26 Mar 2016

Keeping Our Data Safe From Foreign Governments

(Disclosure: I work for Google, but these are my personal view.)

When the Snowden scandal happened, most of the debate in the US was about the rights of Americans. People of other countries weren’t even mentioned in many discussions. This was a “fuck you” to the rest of us. Now, with the FBI demanding that Apple creating an insecure version of iOS, the debate has again focused on the rights of Americans.

Americans don’t care about people of other countries, who have no say in this debate and no rights when they store their data with American companies. What can we do to safeguard ourselves from the Americans?

The EU is at the forefront of this, with the Data Protection Directive, which guarantees the rights of European citizens. It seems simple and clear and covers a comprehensive set of rights:

You should be given notice when your data is collected. And you should be asked for your consent, not just be informed. As part of consent, you should be informed who is collecting your data, and for what purpose. Then, the data should be used only for that purpose. It should be kept secure from any potential abuses. You should be able to access your own data. Mass surveillance of the sort the US (or India) practices is not allowed.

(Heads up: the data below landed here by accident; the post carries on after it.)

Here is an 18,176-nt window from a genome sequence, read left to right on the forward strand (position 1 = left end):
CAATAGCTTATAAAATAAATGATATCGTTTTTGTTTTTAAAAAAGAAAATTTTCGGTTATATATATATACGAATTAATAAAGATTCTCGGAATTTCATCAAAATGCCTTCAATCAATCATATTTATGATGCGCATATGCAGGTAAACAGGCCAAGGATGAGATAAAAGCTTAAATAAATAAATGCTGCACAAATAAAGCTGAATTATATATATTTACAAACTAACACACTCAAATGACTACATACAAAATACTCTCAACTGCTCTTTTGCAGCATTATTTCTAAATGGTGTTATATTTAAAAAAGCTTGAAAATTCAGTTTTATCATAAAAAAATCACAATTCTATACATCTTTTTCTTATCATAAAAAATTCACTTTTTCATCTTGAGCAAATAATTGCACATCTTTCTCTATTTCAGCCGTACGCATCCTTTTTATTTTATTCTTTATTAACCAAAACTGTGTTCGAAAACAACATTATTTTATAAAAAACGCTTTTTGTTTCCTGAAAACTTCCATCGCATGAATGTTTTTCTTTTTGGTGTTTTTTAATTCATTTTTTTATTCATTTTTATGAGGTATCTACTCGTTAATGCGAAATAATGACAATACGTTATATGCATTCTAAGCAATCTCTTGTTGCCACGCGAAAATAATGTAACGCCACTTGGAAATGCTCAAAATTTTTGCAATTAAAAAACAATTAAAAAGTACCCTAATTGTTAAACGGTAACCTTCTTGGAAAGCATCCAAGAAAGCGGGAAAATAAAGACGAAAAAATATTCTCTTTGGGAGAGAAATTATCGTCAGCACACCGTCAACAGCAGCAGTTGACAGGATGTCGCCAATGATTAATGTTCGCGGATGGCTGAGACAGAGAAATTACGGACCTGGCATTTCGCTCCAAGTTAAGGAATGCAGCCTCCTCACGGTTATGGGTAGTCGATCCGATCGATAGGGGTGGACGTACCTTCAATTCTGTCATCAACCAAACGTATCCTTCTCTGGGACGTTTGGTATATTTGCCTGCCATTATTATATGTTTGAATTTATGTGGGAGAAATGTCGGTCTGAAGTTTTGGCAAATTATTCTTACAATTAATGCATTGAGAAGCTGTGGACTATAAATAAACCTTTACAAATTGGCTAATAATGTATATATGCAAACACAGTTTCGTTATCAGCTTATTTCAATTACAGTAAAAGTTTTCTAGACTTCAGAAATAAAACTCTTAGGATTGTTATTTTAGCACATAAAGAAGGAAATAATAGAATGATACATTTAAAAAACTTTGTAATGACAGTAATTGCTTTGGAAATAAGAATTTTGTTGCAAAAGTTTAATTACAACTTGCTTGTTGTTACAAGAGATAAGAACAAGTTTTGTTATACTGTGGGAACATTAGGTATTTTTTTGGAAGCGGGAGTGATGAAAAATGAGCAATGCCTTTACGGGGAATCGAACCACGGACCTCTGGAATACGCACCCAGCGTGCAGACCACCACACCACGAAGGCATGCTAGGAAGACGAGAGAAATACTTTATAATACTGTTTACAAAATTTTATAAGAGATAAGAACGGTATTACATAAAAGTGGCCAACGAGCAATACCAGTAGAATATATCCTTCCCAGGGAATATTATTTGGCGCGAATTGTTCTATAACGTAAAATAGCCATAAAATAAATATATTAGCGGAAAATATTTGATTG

The crucial aspect is that law is that it applies to non-European companies as well. If only European companies were subject to the law, it would be of limited use. But any company that wants to do business in the EU should adhere to it. If a company can’t adhere to these rules, perhaps because its own government is the problem, it can’t do business in the EU. As simple as that.

This is an effective bulwark against over-reaching US laws or practices. Like the Patriot Act, which requires US companies to hand over data about non-US users to the US government. Even if the servers are located outside the US.

Too much of the debate has focused on the physical location of the servers. But that doesn’t matter. I don’t care whether my data is stored in the US or in Singapore. What I care about is who can access my data, and under what circumstances, and what rights I have.

More countries should pass such data protection laws. Importantly, these should increase the amount of privacy citizens have, not water them down. Unfortunately, many laws do the opposite. Especially in India, where the government is predatory, far worse than the US government at guaranteeing its own citizens’ rights.